Hello, friends. At the grocery store recently, I was overwhelmed by the idea of how much energy goes into producing and packaging the food I eat. I bought a bunch of cilantro that was grown in California, with all the ground preparation, seeding, watering, weeding, and pest-deterring that farming entails. It was picked (hopefully by legal labour, not migrant children), washed, roots lopped off (pity, because cilantro roots are delicious in curry pastes), bundled, boxed, and trucked more than 3000km (1900 miles) to Ontario. It was then sorted and driven again to my local supermarket, where somebody arranged them all neatly. All I did was pick the bunch that looked nicest to me. It cost $0.99.
How is this even possible? I know there are economies of scale, but I still find it boggling. And cilantro is about as unprocessed a food as you can buy, packaged only with a printed twist tie. What if you buy a can of tuna? Breakfast cereal, or tropical fruit juice, or a frozen dinner?
Then I read about working-class breakfasts in Victorian London. This is from Judith Flanders’s The Victorian City, which I mentioned last week:
Today, eating out is more expensive than cooking at home, but in the nineteenth century the situation was reversed. Most of the working class… cooked in their own fireplace: to boil a kettle before going to work, leaving the fire to burn when there was no one home, was costly, time-consuming and wasteful… The nearest running water might be a street pump, which functioned for just a few hours a week. Several factors – the lack of storage space, routine infestations of vermin and being able, because of the cost, to buy food only in tiny quantities – meant that storing any foodstuff, even tea, overnight was unusual.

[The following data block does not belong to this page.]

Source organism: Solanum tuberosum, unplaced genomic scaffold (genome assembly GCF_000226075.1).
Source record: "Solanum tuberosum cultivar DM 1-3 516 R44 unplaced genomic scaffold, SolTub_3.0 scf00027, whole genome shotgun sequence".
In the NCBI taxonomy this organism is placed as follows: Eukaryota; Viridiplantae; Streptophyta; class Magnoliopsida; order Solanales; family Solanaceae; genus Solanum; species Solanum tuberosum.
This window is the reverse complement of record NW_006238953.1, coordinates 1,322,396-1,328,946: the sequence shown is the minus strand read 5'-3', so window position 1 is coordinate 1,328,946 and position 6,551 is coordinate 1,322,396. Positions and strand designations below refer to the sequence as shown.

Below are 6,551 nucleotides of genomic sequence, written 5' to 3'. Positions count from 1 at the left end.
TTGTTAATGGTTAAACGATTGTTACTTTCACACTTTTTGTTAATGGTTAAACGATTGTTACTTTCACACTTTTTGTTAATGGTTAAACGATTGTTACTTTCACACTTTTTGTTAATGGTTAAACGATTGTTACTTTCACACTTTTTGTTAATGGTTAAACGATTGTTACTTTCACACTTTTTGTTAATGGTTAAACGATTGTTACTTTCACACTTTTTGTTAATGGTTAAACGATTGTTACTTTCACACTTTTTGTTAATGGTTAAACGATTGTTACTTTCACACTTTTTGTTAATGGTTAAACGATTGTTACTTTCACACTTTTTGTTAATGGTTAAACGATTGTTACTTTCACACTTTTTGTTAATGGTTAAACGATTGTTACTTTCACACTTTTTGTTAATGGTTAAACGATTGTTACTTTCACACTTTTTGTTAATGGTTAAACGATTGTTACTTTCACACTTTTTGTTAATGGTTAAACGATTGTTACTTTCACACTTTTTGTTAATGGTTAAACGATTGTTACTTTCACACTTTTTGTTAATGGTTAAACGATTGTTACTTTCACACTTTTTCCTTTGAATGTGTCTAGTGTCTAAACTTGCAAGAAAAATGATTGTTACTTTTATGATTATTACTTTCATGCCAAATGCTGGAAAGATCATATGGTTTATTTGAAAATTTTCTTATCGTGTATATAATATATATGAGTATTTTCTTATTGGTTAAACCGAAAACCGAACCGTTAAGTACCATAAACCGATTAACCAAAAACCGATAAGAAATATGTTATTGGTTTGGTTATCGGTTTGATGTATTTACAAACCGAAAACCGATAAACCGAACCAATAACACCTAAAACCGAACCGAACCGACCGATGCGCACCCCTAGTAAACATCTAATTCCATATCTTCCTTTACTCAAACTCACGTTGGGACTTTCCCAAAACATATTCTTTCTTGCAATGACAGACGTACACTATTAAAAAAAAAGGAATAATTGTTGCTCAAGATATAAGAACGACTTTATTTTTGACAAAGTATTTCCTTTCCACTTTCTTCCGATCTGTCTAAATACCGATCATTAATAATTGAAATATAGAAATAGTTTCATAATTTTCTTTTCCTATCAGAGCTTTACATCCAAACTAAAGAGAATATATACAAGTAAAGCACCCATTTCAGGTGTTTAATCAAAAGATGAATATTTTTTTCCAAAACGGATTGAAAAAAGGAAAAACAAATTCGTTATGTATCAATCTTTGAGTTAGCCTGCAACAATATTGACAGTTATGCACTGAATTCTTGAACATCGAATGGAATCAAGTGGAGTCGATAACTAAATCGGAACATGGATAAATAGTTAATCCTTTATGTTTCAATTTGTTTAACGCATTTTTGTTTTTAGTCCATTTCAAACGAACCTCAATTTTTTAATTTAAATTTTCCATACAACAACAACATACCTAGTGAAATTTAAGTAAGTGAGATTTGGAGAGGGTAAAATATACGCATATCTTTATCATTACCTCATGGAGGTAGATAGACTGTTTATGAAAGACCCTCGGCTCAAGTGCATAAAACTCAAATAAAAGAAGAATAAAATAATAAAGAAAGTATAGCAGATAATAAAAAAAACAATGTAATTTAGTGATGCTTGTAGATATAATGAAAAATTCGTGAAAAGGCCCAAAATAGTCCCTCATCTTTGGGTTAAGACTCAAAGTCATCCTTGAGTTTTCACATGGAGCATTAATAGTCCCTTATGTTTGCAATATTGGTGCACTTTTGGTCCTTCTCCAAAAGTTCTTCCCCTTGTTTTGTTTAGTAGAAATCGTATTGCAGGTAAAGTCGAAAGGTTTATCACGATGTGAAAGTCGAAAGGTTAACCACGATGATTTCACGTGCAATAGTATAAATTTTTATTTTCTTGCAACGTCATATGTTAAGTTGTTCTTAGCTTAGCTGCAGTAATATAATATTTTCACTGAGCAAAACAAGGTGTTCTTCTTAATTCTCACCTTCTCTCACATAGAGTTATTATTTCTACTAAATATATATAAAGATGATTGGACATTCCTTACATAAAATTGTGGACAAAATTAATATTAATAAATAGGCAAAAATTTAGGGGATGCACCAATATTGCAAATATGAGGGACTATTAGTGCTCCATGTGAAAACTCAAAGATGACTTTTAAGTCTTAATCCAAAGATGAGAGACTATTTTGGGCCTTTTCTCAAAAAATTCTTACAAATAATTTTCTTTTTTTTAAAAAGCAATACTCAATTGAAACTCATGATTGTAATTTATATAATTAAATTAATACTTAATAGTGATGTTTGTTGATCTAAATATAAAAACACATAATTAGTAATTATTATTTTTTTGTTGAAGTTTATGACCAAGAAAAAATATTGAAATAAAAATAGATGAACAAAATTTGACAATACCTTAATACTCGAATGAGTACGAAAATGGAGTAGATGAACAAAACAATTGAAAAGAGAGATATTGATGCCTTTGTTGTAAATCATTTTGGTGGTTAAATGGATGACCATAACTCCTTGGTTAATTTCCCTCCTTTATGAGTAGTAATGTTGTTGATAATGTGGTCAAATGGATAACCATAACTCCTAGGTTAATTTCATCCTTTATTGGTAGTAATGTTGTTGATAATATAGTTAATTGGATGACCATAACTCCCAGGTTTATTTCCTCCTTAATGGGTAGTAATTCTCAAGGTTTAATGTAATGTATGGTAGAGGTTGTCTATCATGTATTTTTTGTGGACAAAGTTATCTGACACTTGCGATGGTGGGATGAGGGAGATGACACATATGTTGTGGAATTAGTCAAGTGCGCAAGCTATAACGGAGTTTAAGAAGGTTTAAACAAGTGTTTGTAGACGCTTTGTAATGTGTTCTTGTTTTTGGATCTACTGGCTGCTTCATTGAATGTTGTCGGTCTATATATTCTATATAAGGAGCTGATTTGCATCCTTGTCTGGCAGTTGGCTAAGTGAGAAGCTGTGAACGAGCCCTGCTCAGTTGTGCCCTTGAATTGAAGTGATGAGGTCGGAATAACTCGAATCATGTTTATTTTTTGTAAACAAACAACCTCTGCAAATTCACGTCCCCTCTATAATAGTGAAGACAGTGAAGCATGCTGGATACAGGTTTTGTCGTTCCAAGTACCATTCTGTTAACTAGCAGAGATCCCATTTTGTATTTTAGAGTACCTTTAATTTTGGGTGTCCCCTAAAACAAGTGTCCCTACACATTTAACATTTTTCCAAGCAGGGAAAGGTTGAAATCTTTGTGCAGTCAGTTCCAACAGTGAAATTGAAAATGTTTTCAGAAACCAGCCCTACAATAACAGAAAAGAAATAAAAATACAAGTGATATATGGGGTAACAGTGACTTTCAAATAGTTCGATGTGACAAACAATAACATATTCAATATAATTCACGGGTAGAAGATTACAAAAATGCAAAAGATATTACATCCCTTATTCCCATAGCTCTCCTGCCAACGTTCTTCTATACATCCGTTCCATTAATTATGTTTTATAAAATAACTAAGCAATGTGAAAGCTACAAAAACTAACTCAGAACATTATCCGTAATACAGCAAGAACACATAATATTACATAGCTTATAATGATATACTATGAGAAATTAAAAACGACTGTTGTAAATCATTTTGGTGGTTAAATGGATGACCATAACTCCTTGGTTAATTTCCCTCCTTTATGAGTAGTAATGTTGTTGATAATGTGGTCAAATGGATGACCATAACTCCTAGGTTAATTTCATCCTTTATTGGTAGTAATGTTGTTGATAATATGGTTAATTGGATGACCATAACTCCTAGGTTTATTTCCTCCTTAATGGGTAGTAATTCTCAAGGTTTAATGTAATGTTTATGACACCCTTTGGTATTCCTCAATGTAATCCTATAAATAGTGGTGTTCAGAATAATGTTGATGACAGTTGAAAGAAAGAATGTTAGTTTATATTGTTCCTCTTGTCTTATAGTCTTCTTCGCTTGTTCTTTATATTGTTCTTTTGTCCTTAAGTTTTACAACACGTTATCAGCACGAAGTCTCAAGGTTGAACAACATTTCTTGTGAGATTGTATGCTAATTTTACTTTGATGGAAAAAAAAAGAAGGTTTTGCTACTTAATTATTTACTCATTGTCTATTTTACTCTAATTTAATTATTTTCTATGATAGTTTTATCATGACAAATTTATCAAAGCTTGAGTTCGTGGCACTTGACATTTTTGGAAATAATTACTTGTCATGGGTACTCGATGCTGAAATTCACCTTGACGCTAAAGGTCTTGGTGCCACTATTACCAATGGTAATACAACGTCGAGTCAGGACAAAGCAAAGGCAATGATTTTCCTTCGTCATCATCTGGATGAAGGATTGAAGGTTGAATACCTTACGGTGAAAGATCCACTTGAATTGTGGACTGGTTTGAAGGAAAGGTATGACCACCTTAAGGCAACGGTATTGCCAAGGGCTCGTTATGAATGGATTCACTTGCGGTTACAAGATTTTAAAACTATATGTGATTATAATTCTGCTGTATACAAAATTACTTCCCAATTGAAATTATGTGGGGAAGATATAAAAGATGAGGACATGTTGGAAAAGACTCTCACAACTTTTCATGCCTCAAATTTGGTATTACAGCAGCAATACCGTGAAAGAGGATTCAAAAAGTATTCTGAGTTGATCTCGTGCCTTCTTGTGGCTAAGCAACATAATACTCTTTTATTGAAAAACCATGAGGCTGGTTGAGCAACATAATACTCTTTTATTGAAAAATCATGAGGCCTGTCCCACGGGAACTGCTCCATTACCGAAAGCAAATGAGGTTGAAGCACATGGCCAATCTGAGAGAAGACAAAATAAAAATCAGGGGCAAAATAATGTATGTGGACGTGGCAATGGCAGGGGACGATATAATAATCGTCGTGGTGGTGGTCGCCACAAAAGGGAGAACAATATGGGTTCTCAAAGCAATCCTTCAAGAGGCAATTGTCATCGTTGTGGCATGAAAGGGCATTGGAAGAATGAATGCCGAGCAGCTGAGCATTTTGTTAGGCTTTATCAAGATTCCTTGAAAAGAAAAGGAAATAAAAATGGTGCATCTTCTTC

Consequently, working-class people bought breakfast from coffee-stalls on the street, where a cup of coffee and “two thin” – that’s two thin slices of bread-and-butter – might cost half a penny or a penny, depending on where you lived. This sounds very cheap to us, of course. But let’s consider that in the context of working-class incomes.
According to Flanders’s research, a coffee-stall holder would typically work nine hours a day (starting late at night, or at 3 or 4 in the morning), six days a week, every day of the year. For that labour, he or she would earn about £30 a year. That’s an average daily gross income of about a shilling, or twenty pennies. From that, the stallholder must rent or maintain his coffee-stall; buy fuel, coffee, bread, butter, and haul water for the coffee-stall; and, of course, feed and clothe his family, and keep them warm and housed. All on an income of a shilling a day, or 24 ha’penny cups of coffee. It’s an astonishing portrait of subsistence.
Let’s flip it around in modern-day terms. The closest I have to a streetside coffee-stall is the Tim Horton’s (a doughnut shop) up the street, where coffee and a bagel costs about $2.50. If you were to set up as a streetside coffee-stall selling coffee-bagel combos for $2.50, and you had 24 customers in a nine-hour shift, that’s a take of just $60 a day. If you worked 6 days a week for every week of the year, you would gross $18, 720. From that, you would need to pay for the same things: rent or repairs on the coffee-stall; coffee, bagels, butter, a water supply, fuel; your own rent, and the needs of your family. Subsistence again. You’d be hard-pressed to buy three coffee-and-bagel meals a day for your family of four.
Converting money between the nineteenth century and the present day is very complicated and I don’t want to claim that these are precise equivalents. But this is a vivid and immediate way of thinking about food, energy, and value, when many of us are so extremely privileged. It makes my cilantro look both cheap and frivolous.